Iranian deal and ‘Reset’ in the Middle East
“Reset” was the title of the Stephen Kinzer book (2010, Times Book) on the possible prospects of the Middle East. Indeed, things evolved into a reset in the Middle East in the last few years, but not in the way that Kinzer imagined or wished. The Iranian-Western deal over Iran’s nuclear program seems to be epoch-making step towards new Middle Eastern order if not hindered by its opponents.
Kinzer imagined Iran and Turkey to be two prospective forces of democracy in alliance with U.S. He rightly claimed that “Although these countries (the U.S. and Iran) have been enemies for more than a quarter century, they have vital interests in common. Both wanted stable Iraq, a stable Afghanistan and a stable Pakistan. Both detest radical Sunni movements like al-Qaeda and the Taliban.” Nevertheless, Kinzer expected Iran to change and presented Turkey as “a model” Muslim democracy. In the meantime, even if the regime did not change, Iran chose moderates under the Rohani leadership, which paved the way for Western rapprochement. Besides, the so-called “Arab Spring” and the hope for “moderate Sunni democracies” have failed completely and, moreover, the Islamic State of Iraq and the Levant (ISIL) emerged as the most extreme form of Sunni radicalism, in Iraq and Syria with branches almost all over Muslim countries. These developments enforced the logic of necessary engagement of the old enemies (U.S./West and Iran). Nonetheless, Turkey’s position has changed too, although not in positive direction. Instead, Turkey lost its credentials as “a model Muslim democracy” and reliable Western ally. Saudi Arabia and Qatar also seemed to play a risky game by supporting radicals in Syria and Iraq. Therefore, Iran finally became a more important actor than it was supposed to be since “U.S. allies in the region turned to be more a problem,” as Vice President Biden once put it.
It was politics of confrontation between the West and Iran, beginning right after the Islamic Revolution in 1979, that shaped the future of Middle East until recently. Almost all political crises, tensions, conflicts have been derived from this grand confrontation since then. Now, things started to radically change and I think it is a big chance for a more peaceful Middle East. I know that a peaceful Middle East sounds more like a “contradiction of terms” and there may be a lot of hindrances in the way of shift towards a new Middle Eastern order. Nevertheless, I think that this is the right course of change in the region and should be used and defended as a chance of peace.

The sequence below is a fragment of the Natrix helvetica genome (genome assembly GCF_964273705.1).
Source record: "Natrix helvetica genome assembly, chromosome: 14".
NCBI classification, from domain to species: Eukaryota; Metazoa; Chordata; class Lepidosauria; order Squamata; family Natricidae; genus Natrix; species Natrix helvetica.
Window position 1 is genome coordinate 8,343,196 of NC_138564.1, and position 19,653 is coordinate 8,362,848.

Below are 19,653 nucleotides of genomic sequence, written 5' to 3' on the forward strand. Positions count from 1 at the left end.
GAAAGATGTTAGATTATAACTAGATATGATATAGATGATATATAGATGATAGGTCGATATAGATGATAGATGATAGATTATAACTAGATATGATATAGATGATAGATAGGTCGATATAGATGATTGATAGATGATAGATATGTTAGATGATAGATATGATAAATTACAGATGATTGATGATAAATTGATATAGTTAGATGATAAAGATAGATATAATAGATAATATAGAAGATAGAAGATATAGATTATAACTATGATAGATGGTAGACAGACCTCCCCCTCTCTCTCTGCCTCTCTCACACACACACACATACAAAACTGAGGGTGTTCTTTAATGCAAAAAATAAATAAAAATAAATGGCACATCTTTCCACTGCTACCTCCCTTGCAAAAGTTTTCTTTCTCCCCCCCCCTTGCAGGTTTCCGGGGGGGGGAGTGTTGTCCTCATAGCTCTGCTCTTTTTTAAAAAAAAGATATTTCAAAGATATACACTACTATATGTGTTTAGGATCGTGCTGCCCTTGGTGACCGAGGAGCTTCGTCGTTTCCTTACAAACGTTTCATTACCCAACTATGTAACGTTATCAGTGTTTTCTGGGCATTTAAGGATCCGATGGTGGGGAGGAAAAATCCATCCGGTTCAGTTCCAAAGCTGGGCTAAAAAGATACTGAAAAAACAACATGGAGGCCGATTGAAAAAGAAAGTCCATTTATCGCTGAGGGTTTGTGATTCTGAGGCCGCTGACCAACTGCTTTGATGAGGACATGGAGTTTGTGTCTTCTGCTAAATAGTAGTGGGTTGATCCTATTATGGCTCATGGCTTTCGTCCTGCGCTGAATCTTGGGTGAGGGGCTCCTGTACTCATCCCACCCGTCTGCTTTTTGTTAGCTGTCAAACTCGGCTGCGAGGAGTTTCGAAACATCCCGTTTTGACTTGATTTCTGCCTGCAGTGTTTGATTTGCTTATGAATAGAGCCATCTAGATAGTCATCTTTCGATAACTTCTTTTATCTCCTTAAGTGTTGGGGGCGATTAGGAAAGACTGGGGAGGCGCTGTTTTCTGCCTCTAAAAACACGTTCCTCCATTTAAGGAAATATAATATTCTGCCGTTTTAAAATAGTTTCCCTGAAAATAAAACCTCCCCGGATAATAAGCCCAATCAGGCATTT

Since the end of World War II, Western allies in the region relied on Western support to legitimize authoritarian reactionary regimes in return for “their service” in suppressing Communism, Arab nationalism and leftism in general and then hindering “the threat of Revolutionary Iran.” Israel took a similar lead and turned to be “a right wing settlers’ country,” which became a burden for the Western alliance. So, it is no surprise that now, both anti-Semite Sunni regimes and Israel have united to oppose the Iranian deal. The Iranian deal is important in this respect too. A new balance of power can also be a motivating force for those regimes to improve their politics in the positive way, since “confrontation with Iran” will cease to be an asset to be used in exchange for Western support. These “new realities” can operate as a compulsory force for change. No more unconditional Western support may lead these countries to acknowledge their weaknesses and feel the need to adjust, which is also true for Iran. As for the West, it is time to acknowledge the benefits of the politics of peace rather than the politics of confrontation and realize that all will lose if the politics of peace fails. This is what happened and this is how ISIL obtained its hold in the region.